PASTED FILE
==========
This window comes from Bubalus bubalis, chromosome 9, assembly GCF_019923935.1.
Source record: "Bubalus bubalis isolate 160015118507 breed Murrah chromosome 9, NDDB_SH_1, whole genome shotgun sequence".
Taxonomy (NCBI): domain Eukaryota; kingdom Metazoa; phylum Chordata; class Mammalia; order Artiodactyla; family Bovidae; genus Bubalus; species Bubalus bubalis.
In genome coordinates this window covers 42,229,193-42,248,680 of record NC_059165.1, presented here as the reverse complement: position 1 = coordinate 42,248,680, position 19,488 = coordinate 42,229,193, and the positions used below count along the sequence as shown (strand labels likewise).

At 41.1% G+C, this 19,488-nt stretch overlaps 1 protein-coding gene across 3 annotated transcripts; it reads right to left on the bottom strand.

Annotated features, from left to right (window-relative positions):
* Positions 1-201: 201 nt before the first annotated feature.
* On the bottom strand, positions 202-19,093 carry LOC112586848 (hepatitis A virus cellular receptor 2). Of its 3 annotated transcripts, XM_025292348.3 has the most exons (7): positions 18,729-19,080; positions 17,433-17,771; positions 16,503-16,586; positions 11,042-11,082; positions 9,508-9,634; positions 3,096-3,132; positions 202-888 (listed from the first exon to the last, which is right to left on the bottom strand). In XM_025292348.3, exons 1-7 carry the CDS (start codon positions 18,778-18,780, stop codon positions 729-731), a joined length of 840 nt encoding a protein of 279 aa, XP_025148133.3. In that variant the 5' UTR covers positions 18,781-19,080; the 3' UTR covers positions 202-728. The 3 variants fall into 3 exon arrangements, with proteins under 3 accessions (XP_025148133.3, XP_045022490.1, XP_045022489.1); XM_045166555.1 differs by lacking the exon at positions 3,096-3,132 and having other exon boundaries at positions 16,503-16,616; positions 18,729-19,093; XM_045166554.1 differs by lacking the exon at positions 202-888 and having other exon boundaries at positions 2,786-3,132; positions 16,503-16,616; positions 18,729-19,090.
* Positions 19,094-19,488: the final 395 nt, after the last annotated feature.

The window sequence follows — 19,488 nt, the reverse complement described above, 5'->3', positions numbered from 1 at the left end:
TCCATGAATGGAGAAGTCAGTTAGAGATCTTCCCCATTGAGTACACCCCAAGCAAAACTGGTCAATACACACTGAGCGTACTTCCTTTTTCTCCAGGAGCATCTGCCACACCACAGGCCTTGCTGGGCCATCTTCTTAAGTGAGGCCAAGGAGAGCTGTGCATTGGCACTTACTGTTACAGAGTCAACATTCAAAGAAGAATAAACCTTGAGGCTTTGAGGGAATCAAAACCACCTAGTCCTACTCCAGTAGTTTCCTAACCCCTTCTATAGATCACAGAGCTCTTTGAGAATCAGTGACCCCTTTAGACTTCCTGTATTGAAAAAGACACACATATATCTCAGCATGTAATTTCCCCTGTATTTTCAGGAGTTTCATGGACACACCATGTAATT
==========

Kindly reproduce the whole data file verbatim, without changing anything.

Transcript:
This window comes from Bubalus bubalis, chromosome 9, assembly GCF_019923935.1.
Source record: "Bubalus bubalis isolate 160015118507 breed Murrah chromosome 9, NDDB_SH_1, whole genome shotgun sequence".
Taxonomy (NCBI): domain Eukaryota; kingdom Metazoa; phylum Chordata; class Mammalia; order Artiodactyla; family Bovidae; genus Bubalus; species Bubalus bubalis.
In genome coordinates this window covers 42,229,193-42,248,680 of record NC_059165.1, presented here as the reverse complement: position 1 = coordinate 42,248,680, position 19,488 = coordinate 42,229,193, and the positions used below count along the sequence as shown (strand labels likewise).

At 41.1% G+C, this 19,488-nt stretch overlaps 1 protein-coding gene across 3 annotated transcripts; it reads right to left on the bottom strand.

Annotated features, from left to right (window-relative positions):
* Positions 1-201: 201 nt before the first annotated feature.
* On the bottom strand, positions 202-19,093 carry LOC112586848 (hepatitis A virus cellular receptor 2). Of its 3 annotated transcripts, XM_025292348.3 has the most exons (7): positions 18,729-19,080; positions 17,433-17,771; positions 16,503-16,586; positions 11,042-11,082; positions 9,508-9,634; positions 3,096-3,132; positions 202-888 (listed from the first exon to the last, which is right to left on the bottom strand). In XM_025292348.3, exons 1-7 carry the CDS (start codon positions 18,778-18,780, stop codon positions 729-731), a joined length of 840 nt encoding a protein of 279 aa, XP_025148133.3. In that variant the 5' UTR covers positions 18,781-19,080; the 3' UTR covers positions 202-728. The 3 variants fall into 3 exon arrangements, with proteins under 3 accessions (XP_025148133.3, XP_045022490.1, XP_045022489.1); XM_045166555.1 differs by lacking the exon at positions 3,096-3,132 and having other exon boundaries at positions 16,503-16,616; positions 18,729-19,093; XM_045166554.1 differs by lacking the exon at positions 202-888 and having other exon boundaries at positions 2,786-3,132; positions 16,503-16,616; positions 18,729-19,090.
* Positions 19,094-19,488: the final 395 nt, after the last annotated feature.

The window sequence follows — 19,488 nt, the reverse complement described above, 5'->3', positions numbered from 1 at the left end:
TCCATGAATGGAGAAGTCAGTTAGAGATCTTCCCCATTGAGTACACCCCAAGCAAAACTGGTCAATACACACTGAGCGTACTTCCTTTTTCTCCAGGAGCATCTGCCACACCACAGGCCTTGCTGGGCCATCTTCTTAAGTGAGGCCAAGGAGAGCTGTGCATTGGCACTTACTGTTACAGAGTCAACATTCAAAGAAGAATAAACCTTGAGGCTTTGAGGGAATCAAAACCACCTAGTCCTACTCCAGTAGTTTCCTAACCCCTTCTATAGATCACAGAGCTCTTTGAGAATCAGTGACCCCTTTAGACTTCCTGTATTGAAAAAGACACACATATATCTCAGCATGTAATTTCCCCTGTATTTTCAGGAGTTTCATGGACACACCATGTAATT